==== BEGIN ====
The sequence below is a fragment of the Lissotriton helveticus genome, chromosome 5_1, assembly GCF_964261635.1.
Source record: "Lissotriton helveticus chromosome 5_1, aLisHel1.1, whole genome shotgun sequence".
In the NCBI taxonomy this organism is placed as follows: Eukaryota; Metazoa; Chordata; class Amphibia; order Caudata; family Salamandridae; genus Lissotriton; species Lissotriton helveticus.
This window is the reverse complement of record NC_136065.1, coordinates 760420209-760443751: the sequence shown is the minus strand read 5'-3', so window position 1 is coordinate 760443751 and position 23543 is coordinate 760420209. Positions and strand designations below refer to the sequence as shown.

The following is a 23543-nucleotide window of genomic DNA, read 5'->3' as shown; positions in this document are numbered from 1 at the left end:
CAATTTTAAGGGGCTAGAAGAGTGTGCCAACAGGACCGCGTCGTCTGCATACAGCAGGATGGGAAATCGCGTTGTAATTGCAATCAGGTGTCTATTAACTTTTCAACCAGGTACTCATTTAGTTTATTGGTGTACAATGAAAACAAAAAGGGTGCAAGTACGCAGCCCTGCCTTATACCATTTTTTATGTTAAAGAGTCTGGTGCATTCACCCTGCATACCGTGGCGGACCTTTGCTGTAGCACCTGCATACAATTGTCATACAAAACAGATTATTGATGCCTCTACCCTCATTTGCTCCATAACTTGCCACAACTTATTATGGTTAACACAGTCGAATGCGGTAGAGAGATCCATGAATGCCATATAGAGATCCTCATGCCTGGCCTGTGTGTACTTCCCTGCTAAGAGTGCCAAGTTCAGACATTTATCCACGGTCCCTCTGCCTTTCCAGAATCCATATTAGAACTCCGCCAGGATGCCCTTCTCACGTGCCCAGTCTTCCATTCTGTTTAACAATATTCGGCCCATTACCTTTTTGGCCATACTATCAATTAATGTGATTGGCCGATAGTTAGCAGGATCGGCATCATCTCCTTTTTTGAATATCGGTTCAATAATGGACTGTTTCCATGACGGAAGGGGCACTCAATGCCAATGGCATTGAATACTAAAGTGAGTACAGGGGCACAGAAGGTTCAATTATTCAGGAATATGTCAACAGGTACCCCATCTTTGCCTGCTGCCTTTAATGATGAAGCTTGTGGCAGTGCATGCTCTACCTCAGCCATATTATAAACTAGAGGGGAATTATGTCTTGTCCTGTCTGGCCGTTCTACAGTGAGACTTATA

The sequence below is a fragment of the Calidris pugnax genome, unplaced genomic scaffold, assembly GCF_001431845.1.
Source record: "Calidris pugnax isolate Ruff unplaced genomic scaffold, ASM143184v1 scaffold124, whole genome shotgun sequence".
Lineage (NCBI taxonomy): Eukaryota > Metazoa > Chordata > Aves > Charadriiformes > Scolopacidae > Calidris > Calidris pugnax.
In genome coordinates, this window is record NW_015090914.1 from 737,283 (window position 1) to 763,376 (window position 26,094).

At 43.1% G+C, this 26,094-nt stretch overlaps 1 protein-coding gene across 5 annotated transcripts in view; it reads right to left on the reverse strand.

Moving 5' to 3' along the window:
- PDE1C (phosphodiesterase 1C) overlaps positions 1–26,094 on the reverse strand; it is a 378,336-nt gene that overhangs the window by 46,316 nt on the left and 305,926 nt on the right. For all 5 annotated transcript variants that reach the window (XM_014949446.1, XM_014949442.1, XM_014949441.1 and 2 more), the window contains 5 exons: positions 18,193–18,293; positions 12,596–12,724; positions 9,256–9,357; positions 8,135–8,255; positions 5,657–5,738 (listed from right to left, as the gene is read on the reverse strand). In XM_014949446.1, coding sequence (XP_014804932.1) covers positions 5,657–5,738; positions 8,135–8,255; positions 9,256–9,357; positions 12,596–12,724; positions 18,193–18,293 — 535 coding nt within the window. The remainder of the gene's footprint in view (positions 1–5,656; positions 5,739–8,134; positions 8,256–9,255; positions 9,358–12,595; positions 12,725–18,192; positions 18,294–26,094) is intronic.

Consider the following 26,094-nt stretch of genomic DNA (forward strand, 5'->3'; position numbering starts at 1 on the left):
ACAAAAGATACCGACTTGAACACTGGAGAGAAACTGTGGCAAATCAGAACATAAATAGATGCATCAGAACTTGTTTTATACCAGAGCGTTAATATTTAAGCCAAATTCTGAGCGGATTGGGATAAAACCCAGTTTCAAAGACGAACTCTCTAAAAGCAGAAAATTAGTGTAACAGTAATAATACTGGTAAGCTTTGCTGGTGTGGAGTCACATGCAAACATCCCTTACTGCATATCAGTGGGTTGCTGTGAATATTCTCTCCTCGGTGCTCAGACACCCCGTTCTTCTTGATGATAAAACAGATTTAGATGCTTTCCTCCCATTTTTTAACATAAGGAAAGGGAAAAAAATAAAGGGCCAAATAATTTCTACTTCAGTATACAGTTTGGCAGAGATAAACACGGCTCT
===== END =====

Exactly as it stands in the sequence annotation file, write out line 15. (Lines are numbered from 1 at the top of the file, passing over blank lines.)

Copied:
ACAAAAGATACCGACTTGAACACTGGAGAGAAACTGTGGCAAATCAGAACATAAATAGATGCATCAGAACTTGTTTTATACCAGAGCGTTAATATTTAAGCCAAATTCTGAGCGGATTGGGATAAAACCCAGTTTCAAAGACGAACTCTCTAAAAGCAGAAAATTAGTGTAACAGTAATAATACTGGTAAGCTTTGCTGGTGTGGAGTCACATGCAAACATCCCTTACTGCATATCAGTGGGTTGCTGTGAATATTCTCTCCTCGGTGCTCAGACACCCCGTTCTTCTTGATGATAAAACAGATTTAGATGCTTTCCTCCCATTTTTTAACATAAGGAAAGGGAAAAAAATAAAGGGCCAAATAATTTCTACTTCAGTATACAGTTTGGCAGAGATAAACACGGCTCT